TMP’s reviews of the films from the Deanna Durbin Sweetheart Pack continue! Can’t Help Singing is the fifth of six films included in the set. Stay tuned for a review of the final film, Lady on a Train. Previous reviews: Three Smart Girls, Something in the Wind, First Love, It Started with Eve
Caroline Frost (Deanna Durbin) comes from a well-to-do family. As the talented, young songbird daughter of a senator, she could quite accurately be described as “spoiled.”
Senator Frost (Ray Collins) doesn’t approve of his daughter’s boyfriend, Leiutenant Robert Latham (David Bruce). Using his political power to rid himself of this problematic potential son-in-law, he enlists the President to ship Robert off to California. Robert will have a new job guarding gold shipments from the mines, which are at the height of their production.
Caroline, not willing to give in to her father’s scheme, decides to take a trip out West herself. She’s determined to reunite with Robert and intrigued by the adventurous nature of the region, whether her journey is by train, by boat, or by wagon. Hijinks ensue as she makes her way across the country with the help of a prince (Akim Tamiroff), the prince’s servant (Leonid Kinskey), and a gambler (Robert Paige).
Can’t Help Singing was directed by Frank Page, based on Samuel J. and Curtis B. Warshawsky’s Girl of the Overland Trail.
With each film I watch starring Deanna Durbin, I like her more. I had only seen a few of her films prior to beginning my reviews from the Sweetheart Pack, and I thought her a pleasant screen presence but not one of my favorite actresses. She’s quickly rising up the favorites list now that I’ve seen more of her work.
Her characters are always wonderful to watch, and while there’s a common thread between them, each is a little different. Caroline is much more calculated and sneaky than any of the previous characters I’ve seen Durbin play. The best way to describe her is as a ’40s female version of Ferris Bueller — rambunctious, confident, manipulative-but-likable.
Caroline is an adventurous girl, if somewhat naive. She’s seeking adventure by heading West, and adventure is just what she finds. The film is plenty of fun to watch as a result, with quirky side-characters and plenty of amusing parody of stereotypically Western scenarios, including wagon trains, thievery, and gunfights.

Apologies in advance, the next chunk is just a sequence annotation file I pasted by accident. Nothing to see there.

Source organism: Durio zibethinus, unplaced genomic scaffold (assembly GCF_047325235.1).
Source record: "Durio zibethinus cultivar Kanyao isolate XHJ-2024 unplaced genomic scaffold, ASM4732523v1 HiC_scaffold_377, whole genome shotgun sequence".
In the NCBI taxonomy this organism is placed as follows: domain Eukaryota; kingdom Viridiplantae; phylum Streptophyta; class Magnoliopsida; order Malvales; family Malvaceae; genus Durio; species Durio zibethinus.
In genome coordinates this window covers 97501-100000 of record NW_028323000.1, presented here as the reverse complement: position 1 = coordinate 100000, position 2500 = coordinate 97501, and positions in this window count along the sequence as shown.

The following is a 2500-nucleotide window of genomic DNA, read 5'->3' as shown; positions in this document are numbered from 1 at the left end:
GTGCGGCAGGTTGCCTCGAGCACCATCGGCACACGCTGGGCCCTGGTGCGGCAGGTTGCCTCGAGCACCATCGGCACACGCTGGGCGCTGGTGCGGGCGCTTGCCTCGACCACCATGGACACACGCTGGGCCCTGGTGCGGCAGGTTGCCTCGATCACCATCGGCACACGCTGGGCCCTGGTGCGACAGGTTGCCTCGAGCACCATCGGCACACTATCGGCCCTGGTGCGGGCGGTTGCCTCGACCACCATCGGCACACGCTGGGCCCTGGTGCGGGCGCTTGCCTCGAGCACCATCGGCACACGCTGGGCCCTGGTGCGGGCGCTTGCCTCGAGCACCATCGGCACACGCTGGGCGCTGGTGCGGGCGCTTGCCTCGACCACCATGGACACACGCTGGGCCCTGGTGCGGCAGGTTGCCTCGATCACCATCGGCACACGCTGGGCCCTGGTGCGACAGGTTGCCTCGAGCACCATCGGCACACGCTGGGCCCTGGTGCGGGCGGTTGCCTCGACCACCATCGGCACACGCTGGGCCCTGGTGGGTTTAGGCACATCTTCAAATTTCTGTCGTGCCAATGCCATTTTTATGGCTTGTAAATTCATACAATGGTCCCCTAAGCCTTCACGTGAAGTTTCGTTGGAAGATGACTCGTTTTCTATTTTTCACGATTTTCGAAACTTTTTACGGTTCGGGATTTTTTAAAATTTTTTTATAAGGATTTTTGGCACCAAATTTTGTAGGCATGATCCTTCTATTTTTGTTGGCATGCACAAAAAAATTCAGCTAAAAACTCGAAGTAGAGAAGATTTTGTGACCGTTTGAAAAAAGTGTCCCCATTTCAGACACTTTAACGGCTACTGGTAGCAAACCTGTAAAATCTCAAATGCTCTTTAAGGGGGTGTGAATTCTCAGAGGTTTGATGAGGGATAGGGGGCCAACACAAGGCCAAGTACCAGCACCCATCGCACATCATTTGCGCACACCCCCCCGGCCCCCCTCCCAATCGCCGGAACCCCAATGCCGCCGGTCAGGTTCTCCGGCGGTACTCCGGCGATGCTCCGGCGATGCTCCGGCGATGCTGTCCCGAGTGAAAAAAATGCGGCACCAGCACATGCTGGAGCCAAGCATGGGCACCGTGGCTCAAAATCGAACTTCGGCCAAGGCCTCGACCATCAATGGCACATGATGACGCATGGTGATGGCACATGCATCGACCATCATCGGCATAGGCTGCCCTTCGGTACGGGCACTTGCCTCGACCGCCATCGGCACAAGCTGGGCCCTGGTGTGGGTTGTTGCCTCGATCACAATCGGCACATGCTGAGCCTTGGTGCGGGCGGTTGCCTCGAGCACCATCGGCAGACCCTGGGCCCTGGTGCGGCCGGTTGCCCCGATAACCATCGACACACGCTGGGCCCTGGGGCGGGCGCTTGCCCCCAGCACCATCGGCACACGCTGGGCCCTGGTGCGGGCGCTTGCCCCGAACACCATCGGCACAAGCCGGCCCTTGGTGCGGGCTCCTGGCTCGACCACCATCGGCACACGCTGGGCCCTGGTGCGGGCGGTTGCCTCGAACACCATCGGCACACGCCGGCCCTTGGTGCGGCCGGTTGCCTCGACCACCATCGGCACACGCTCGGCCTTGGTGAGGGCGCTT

The photography and scenery are also beautiful. According to TCM, this was Durbin’s only Technicolor film. Between the location shots of Utah and California landscapes and the bright color palette, the film’s a real feast for the eyes.
On a more personal note, I was delighted to see a little throwback to my recently-discovered, current-favorite Durbin film, It Started with Eve. It Started with Eve includes a scene where Charles Laughton hides a cigar under his comforter, causing smoke to drift from the bed, alarming his doctor. Early in Can’t Help Singing, Caroline attempts to convince her parents that she’s sick, but she’s found out when the heating pads used to raise her temperature start smoking. I’m not sure if this parallel was intentional, but having watched the two films less than a day apart from each other, I was delighted by it.
In terms of story, the film leaves a little to be desired. The pace isn’t ultra-fast and the plot is very simple: girl travels West, encounters a few light mishaps, falls in love. The cast, visual appeal, and music make up for what’s lacking in the story department.
Can’t Help Singing is a sweet film, well worth a watch for fans of Western musicals or of Durbin as a singer. The score: 4/5